How much ground cover can my hens mulch?

Discussion in 'Managing Your Flock' started by lengel, Jul 6, 2008.

  1. lengel

    lengel Chillin' With My Peeps

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    Apr 30, 2008
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    We have three foot hay on part of our land (short version is that someone planted on it without our permission). We are looking at farm tractors but for the short term, my gorgeous DH is building some chicken tractors so that the hens can help us out. We plan to drag the tractors around the field and see if they can help.

    What do you think? Are they going to be able to do much to clear the field in the next three months? It's less than a half acre and we have 16 hens and one guinea hen in three tractors.
     
  2. panner123

    panner123 Chillin' With My Peeps

    Jan 15, 2007
    Garden Valley, ca
    Fence the hay and triple the number of hens and the hay will be almost gone in three months. I put 50 hens on an acre with foot high grass and in about three weeks it looked mowed. In five weeks there was bare ground.
     
  3. Akane

    Akane Overrun With Chickens

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    The chickens will probably take care of most of it. Otherwise you can't just mow it? Sorry I live in the middle of nowhere with 80acres of land and a half acre is probably the amount I cover with a weed whacker. When I bother to trim such areas at all. I doubt I'd even bother to touch a half acre and just get it early next year after it's died back over the winter.
     
  4. lengel

    lengel Chillin' With My Peeps

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    I was told that hay would ruin a lawn mower. Sounds like that's wrong. I love that the hens can rip it up to bare dirt in such a short time though. They fertilize too. I'm very happy about the possibilities now!

    PS We can't just fence because of the number and variety of predators in our area.
     
    Last edited: Jul 6, 2008
  5. patandchickens

    patandchickens Flock Mistress

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    Ontario, Canada
    Well, what do you want there instead of the hay? Chickens are not going to replace it for you [​IMG] - if you want crops, you will have to mow the hay, harrow the field probably, and then plant; if you just want grazing, go ahead and graze the field now; if you want natural-type meadow, just cut the hay and then ignore the field.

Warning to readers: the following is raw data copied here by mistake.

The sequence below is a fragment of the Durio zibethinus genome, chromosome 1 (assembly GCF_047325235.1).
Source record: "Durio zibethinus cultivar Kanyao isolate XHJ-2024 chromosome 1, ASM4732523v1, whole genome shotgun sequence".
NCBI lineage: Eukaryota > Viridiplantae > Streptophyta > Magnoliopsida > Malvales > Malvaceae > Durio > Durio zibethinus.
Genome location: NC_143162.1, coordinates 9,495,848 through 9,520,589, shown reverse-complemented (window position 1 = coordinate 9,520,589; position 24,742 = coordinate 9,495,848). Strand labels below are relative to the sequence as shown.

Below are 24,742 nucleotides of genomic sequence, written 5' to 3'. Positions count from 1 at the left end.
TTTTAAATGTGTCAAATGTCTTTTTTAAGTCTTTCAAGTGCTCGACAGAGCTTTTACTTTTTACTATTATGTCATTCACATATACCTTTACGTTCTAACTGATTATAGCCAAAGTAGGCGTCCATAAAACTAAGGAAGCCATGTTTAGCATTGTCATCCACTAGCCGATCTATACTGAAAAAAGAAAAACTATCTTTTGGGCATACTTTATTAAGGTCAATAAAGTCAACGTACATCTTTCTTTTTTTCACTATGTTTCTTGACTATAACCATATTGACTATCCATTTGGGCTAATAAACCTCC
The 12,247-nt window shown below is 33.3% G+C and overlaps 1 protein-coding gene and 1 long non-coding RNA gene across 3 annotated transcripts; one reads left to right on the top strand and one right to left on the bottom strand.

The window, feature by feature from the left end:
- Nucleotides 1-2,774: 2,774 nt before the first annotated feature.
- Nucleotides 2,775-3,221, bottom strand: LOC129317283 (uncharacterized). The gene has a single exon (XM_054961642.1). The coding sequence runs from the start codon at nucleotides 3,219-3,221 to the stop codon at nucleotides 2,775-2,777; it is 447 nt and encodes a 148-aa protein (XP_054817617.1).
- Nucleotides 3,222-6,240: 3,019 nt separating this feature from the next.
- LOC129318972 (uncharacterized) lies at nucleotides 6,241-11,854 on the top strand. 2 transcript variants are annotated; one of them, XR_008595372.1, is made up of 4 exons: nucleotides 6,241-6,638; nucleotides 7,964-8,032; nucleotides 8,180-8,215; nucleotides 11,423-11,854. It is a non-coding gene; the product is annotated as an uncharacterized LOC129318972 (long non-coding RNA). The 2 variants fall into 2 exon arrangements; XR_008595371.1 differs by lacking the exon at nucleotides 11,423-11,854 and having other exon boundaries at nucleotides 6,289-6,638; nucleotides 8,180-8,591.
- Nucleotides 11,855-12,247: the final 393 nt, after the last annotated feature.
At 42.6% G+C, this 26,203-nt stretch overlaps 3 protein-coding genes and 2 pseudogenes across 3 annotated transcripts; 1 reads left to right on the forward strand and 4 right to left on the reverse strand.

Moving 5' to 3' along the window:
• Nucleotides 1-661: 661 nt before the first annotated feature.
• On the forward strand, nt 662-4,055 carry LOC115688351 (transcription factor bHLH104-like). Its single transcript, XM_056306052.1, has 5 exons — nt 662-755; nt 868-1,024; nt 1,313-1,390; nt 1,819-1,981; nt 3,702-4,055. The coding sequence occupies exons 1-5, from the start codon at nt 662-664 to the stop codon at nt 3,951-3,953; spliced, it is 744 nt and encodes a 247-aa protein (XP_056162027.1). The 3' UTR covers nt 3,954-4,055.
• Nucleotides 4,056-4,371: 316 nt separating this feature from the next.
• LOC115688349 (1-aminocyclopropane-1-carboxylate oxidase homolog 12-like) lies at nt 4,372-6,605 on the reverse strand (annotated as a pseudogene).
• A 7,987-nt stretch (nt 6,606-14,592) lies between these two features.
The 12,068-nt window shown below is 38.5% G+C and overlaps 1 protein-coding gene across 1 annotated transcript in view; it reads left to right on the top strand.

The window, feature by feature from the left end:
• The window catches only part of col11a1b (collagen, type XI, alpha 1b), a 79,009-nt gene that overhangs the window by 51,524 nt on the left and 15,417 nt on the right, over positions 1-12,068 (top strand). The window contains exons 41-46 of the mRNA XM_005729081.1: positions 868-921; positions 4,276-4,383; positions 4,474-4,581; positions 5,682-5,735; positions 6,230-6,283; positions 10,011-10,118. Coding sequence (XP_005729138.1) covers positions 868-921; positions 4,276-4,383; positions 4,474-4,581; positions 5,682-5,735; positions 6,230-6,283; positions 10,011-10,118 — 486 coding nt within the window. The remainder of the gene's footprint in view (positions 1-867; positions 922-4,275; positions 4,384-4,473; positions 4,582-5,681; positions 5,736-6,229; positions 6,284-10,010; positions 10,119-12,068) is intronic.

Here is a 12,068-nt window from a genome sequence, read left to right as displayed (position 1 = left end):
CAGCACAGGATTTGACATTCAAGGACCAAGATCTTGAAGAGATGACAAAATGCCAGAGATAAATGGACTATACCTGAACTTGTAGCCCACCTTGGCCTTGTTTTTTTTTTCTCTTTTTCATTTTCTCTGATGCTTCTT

Chickens WILL NOT eat much of 3'-high grass, and they WILL NOT kill the roots in any useful timeframe, I absolutely promise you.

    Sure you can't cut the hay with a lawnmower (it's not an issue of ruining; it's an issue of 'physically impossible'). If you had a wheeled stringtrimmer (the big heavyduty $600 kind) and LOTS of time, you could do it yourself. Heck, you could probably do it with a good sturdy 'regular' weedwhacker, if you had time. Or have a local farmer cut it for you (prolly not worth baling such a small amount, just leave it lay).

    But unless you disk and replant with something else, the grass will grow back. It takes months of constant hi-density 'chickening' to start to kill grass roots -- and even then, it is amazing what grass can come back from once chickens are removed, until the soil is completely poo-poisoned and compacted.

    Good luck,

    Pat
     
  6. Akane

    Akane Overrun With Chickens

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    Well I don't know if I'd use a push mower on it (those don't really exist out here with how much land everyone has to mow) but my stepdad gets the edge of the hayfield while mowing the lawn with his riding mower all the time. Doesn't ruin it. Might dull it a little if you mowed a large section or frequently did old grass that's been allowed to grow. The only problem I really see is if you have a short mower and the grass is really tall you might just flatten it instead of cutting it. Which is why I said I'd leave it and start cutting it next spring. I would think the chickens would shorten it for you though.

    You don't have to replant it if you just mow it as frequently as the rest of the yard to keep it as short. If trimmed frequently it won't get as tough as it is now and so shouldn't impact any lawn mower any more than lawn grass but it won't look as good. Grass for hay doesn't grow in nice dense soft patches like lawn grass. If you want it to match your lawn you will have to tear it up and reseed. Usually we tear up in the fall here and replant in the spring then not mow or use it until the end of summer.
     
    Last edited: Jul 7, 2008
  7. lengel

    lengel Chillin' With My Peeps

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    We want to plant vegetables and maybe a few fruit trees. It's what the area was used for as little as four years ago, before we bought the property from MIL. I've already started cutting out squares from the hay by hand down to a foot or so just so that we can get the chicken tractors in there.

    Well, it can't hurt to try it out. DH is almost finished with the first tractor and our non-layers need a job so we'll stick them out there and see what they can do.
     
  8. chickenzoo

    chickenzoo Emu Hugger

    If the chickens don't help enough, borrow someones horse/or mini . They'd have it mowed in no time, fertilized too....HaHa:lau
     

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